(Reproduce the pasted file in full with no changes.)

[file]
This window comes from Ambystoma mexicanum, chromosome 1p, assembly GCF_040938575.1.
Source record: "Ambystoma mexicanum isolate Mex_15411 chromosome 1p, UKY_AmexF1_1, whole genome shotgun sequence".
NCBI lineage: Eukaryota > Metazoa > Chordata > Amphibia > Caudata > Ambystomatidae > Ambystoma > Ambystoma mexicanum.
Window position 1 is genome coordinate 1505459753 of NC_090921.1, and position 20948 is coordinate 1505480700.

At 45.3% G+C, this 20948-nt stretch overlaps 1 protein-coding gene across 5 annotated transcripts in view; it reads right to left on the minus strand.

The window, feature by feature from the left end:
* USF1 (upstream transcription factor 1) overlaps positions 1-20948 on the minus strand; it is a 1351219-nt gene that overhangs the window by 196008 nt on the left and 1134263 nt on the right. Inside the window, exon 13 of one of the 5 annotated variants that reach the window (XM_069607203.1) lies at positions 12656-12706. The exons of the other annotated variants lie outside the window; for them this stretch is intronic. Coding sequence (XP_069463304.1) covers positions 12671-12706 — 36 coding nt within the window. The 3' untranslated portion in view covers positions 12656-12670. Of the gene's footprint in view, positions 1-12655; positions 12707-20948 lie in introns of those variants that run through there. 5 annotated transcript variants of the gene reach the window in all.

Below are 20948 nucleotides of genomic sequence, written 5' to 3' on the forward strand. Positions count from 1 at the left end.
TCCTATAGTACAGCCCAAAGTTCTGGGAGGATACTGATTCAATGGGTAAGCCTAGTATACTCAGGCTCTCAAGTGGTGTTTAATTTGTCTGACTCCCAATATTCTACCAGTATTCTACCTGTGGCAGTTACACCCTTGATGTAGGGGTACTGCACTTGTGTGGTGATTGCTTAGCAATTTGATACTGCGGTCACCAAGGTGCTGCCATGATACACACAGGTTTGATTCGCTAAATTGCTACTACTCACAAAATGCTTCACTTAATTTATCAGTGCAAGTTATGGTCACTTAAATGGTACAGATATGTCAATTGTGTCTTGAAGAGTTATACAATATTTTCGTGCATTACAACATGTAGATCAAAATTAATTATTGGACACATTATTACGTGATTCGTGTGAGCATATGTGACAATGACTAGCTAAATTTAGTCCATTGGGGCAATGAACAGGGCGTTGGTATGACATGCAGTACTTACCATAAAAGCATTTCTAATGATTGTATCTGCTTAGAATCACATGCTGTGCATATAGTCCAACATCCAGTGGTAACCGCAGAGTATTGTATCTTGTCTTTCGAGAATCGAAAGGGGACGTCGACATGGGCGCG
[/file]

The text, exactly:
This window comes from Ambystoma mexicanum, chromosome 1p, assembly GCF_040938575.1.
Source record: "Ambystoma mexicanum isolate Mex_15411 chromosome 1p, UKY_AmexF1_1, whole genome shotgun sequence".
NCBI lineage: Eukaryota > Metazoa > Chordata > Amphibia > Caudata > Ambystomatidae > Ambystoma > Ambystoma mexicanum.
Window position 1 is genome coordinate 1505459753 of NC_090921.1, and position 20948 is coordinate 1505480700.

At 45.3% G+C, this 20948-nt stretch overlaps 1 protein-coding gene across 5 annotated transcripts in view; it reads right to left on the minus strand.

The window, feature by feature from the left end:
* USF1 (upstream transcription factor 1) overlaps positions 1-20948 on the minus strand; it is a 1351219-nt gene that overhangs the window by 196008 nt on the left and 1134263 nt on the right. Inside the window, exon 13 of one of the 5 annotated variants that reach the window (XM_069607203.1) lies at positions 12656-12706. The exons of the other annotated variants lie outside the window; for them this stretch is intronic. Coding sequence (XP_069463304.1) covers positions 12671-12706 — 36 coding nt within the window. The 3' untranslated portion in view covers positions 12656-12670. Of the gene's footprint in view, positions 1-12655; positions 12707-20948 lie in introns of those variants that run through there. 5 annotated transcript variants of the gene reach the window in all.

Below are 20948 nucleotides of genomic sequence, written 5' to 3' on the forward strand. Positions count from 1 at the left end.
TCCTATAGTACAGCCCAAAGTTCTGGGAGGATACTGATTCAATGGGTAAGCCTAGTATACTCAGGCTCTCAAGTGGTGTTTAATTTGTCTGACTCCCAATATTCTACCAGTATTCTACCTGTGGCAGTTACACCCTTGATGTAGGGGTACTGCACTTGTGTGGTGATTGCTTAGCAATTTGATACTGCGGTCACCAAGGTGCTGCCATGATACACACAGGTTTGATTCGCTAAATTGCTACTACTCACAAAATGCTTCACTTAATTTATCAGTGCAAGTTATGGTCACTTAAATGGTACAGATATGTCAATTGTGTCTTGAAGAGTTATACAATATTTTCGTGCATTACAACATGTAGATCAAAATTAATTATTGGACACATTATTACGTGATTCGTGTGAGCATATGTGACAATGACTAGCTAAATTTAGTCCATTGGGGCAATGAACAGGGCGTTGGTATGACATGCAGTACTTACCATAAAAGCATTTCTAATGATTGTATCTGCTTAGAATCACATGCTGTGCATATAGTCCAACATCCAGTGGTAACCGCAGAGTATTGTATCTTGTCTTTCGAGAATCGAAAGGGGACGTCGACATGGGCGCG